In addition to uncomplicated weight recidivism the multidisciplinary clinic is resourced to address additional problems that may be associated with failed primary bariatric surgery, for example, laparoscopic adjustable gastric band slippage and/or erosions, gastric outlet obstruction, malabsorption, dumping, and massive weight reduction.
Table 1 shows an audit of the recidivism clinic () and comparison with the primary bariatric clinic () revealing that these patients are on average age, at years versus years, having a similar male to female ratio (75% : 25%). Their initial bariatric procedure was years prior to clinic attendance and patients presented with an average BMI of . Patients on average were seen times by nursing, times by dieticians, times by psychology, and further times by telephone or telehealth, representing significantly fewer visits than what occurs with the team compared with the primary clinic. Driven in large part by a symptomatic patient population, two-thirds of patients underwent surgery for weight recidivism alone, while the other third surgery for mechanical problems. These patients were on separate medications and had comorbidities in addition to their morbid obesity with 13% having type II diabetes, 25% sleep apnoea, 25% GERD, and 63% depression.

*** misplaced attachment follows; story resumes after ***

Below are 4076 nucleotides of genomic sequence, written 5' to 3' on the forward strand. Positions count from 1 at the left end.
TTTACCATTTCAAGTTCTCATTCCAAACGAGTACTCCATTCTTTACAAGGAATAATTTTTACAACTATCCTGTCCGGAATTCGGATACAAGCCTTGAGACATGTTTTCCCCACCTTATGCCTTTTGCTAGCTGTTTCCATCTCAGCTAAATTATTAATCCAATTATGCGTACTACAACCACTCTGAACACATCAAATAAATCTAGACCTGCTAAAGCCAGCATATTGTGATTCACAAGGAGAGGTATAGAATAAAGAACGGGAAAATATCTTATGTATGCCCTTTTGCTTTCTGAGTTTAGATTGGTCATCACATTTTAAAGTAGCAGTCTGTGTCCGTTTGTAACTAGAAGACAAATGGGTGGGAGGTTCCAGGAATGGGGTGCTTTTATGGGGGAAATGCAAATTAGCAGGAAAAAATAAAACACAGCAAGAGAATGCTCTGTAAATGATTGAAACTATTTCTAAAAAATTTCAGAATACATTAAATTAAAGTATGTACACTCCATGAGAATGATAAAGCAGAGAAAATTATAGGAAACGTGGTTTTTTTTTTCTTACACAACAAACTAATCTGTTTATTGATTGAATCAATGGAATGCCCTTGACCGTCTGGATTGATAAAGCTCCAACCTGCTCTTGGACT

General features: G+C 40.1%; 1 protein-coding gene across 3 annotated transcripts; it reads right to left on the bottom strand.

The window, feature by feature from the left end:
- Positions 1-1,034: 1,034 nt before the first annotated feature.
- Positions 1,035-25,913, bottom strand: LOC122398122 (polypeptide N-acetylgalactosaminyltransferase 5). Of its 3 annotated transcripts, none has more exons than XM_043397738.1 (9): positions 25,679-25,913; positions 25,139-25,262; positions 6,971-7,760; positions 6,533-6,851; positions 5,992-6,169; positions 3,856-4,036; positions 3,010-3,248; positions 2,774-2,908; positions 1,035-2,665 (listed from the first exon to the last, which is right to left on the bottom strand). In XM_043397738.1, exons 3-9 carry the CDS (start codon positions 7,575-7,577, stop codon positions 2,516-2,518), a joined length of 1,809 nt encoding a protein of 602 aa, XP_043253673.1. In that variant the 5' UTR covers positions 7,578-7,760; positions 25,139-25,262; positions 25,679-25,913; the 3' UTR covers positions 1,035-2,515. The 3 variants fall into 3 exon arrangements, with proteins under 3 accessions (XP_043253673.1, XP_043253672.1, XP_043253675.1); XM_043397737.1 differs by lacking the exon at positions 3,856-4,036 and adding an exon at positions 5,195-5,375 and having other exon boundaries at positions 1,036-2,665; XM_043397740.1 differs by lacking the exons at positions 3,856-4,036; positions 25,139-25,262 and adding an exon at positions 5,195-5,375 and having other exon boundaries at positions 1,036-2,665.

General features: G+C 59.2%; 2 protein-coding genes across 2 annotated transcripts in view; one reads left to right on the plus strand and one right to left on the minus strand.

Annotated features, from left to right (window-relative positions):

It is important to recognize that unlike most bariatric surgical clinics Alberta Health Services primary and revision clinic are very conservative with regard to offering surgery. This is evidenced by a 29% rate for primary patients and a 27% rate of recidivism and revision patients. The more common strategy of offering the majority of bariatric patients a surgical solution, then dealing with the failures in follow-up, is challenged by our approach to care. All previous vertical band gastroplasty patients were converted to a stapled Roux-en-Y gastroplasty with the old mesh and fundus of the stomach being removed (to remove a major source of the appetite stimulating hormone, ghrelin, and also because repeated dissection in this area produces ischaemia and therefore risk of staple line leakage). Hospital length of stay was days. There were no deaths, but 2 patients suffered anastomotic leakage; wound and respiratory complications were common.
Conservatively estimated 10% of primary bariatric surgical procedures will eventually fail, and mostly these failures will present as weight recidivism. While clinics for primary bariatric surgery clinics are well established, we are unaware of the existence of a multidisciplinary revision and weight recidivism clinic, as has been established by the provincial Alberta Health Services and has been described above. It is likely that in the future many centres will need to provide resources to manage this complex and growing population of patients.
Conflict of Interests
In accordance with the University of Alberta, Faculty of Medicine and Dentistry Conflict of Interest Policy, the authors declare no conflicts pertaining to this paper.